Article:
(4) the name on the deposit account is the name of the secured party or indicates that the secured party has a security interest in the deposit account; or
(5) another person has control of the deposit account on behalf of the secured party or, having previously acquired control of the deposit account, acknowledges that it has control on behalf of the secured party.
Moreover, the bill adds the following new clauses (c), (d), and (e) to § 9-104:
(c) No implied duties of bank. The authentication of a record by the bank under subsection (a)(2) does not impose upon the bank any duty not expressly agreed to by the bank in the record. The naming of the deposit account in the name of the secured party or with an indication that the secured party has a security interest in the deposit account under subsection (a)(4) does not impose upon the bank any duty not expressly agreed to by the bank.
(d) Conditions not relevant. A secured party has control under subsection (a)(2) even if any duty of the bank to comply with instructions originated by the secured party directing disposition of the funds in the deposit account is subject to any condition or conditions (other than further consent by the debtor).
(e) No inferences. The procedures and requirements of subsection (a)(4) available to obtain control shall not be used in interpreting the sufficiency of a secured party’s compliance with the procedures and requirements of subsection (a)(1), (a)(2) or (a)(3) to obtain control. The provisions of subsection (a)(4) shall create no inference regarding the requirements for compliance with subsection (a)(1), (a)(2) or (a)(3).
In addition, the bill provides that a security interest in an account that is a right to payment of lottery winnings is automatically perfected under § 9-309. This is a uniform provision that was not previously adopted by New York in the 2001 revisions to Article 9.
The bill omits the finely tailored transition rules for the Article 7 revisions and the 2010 amendments to Article 9 in favor of a simple but inexact overall transition rule. The bill applies to any “transaction” entered into, on, or after December 17, 2014. Presumably, a loan made and secured by collateral existing before that date will not be covered by the changes to the UCC contained in the bill. However, because the term “transaction” is not defined in the bill, it may be unclear whether a future advance or the debtor’s acquisition of new collateral, or an amendment, joinder, or the like, occurring or made on or after December 17, 2014 is a new, post-effective date transaction to which the UCC changes apply. A secured party would be prudent, if there is any doubt about the applicability of the changes, to comply with the changes as well as with the pre-effective date rules. Because there is no “transition period” and the new rules are effective immediately, compliance with the new rules should not be delayed.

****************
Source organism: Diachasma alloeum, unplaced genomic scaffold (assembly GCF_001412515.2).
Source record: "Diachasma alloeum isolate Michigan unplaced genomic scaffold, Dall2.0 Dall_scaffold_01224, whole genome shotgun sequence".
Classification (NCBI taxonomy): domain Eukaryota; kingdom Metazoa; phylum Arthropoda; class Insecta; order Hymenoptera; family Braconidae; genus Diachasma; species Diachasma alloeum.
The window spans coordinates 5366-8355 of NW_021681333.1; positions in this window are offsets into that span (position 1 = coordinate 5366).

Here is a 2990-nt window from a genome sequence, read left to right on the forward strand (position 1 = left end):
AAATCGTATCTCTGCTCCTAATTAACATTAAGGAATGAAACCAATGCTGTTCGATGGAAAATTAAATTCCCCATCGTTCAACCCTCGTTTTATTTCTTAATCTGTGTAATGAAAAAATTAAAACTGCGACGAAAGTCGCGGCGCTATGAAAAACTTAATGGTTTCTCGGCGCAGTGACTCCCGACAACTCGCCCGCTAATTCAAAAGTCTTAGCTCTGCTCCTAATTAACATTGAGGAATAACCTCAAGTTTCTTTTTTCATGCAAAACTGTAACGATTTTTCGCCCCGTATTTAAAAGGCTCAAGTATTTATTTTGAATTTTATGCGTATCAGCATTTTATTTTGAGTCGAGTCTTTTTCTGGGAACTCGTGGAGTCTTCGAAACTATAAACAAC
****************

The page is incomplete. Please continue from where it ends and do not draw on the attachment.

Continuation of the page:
The New York transition rule will also complicate searches in New York for financing statements filed against debtors, especially individual debtors, because a searcher will not be able to be sure whether a financing statement may have been filed against a debtor relating to a pre-effective transaction. Accordingly, searches will need to be made under both the pre-effective date rules and the new rules for debtor names for the foreseeable future.
Other Conforming Changes
The bill does not contain conforming amendments to other New York statutes that reference the affected UCC provisions. For example, General Obligations Law § 5-1401, which deals with New York choice-of-law clauses, still refers to former § 1-105 rather than the new § 1-301.
Despite the nonuniform provisions, the bill is a significant modernization of New York’s UCC. It may be hoped at some point that New York will adopt the 1990 revisions and the 2002 amendments to Articles 3 and 4 and perhaps revisit some of the nonuniform provisions contained in the bill, so that New York’s UCC will be fully up to date with the UCCs of other states. In addition, it may be hoped that New York will conform other New York statutes whose UCC cross-references are affected by the bill.
If you have any questions or would like more information on the issues discussed in this LawFlash, please contact any of the following Morgan Lewis lawyers: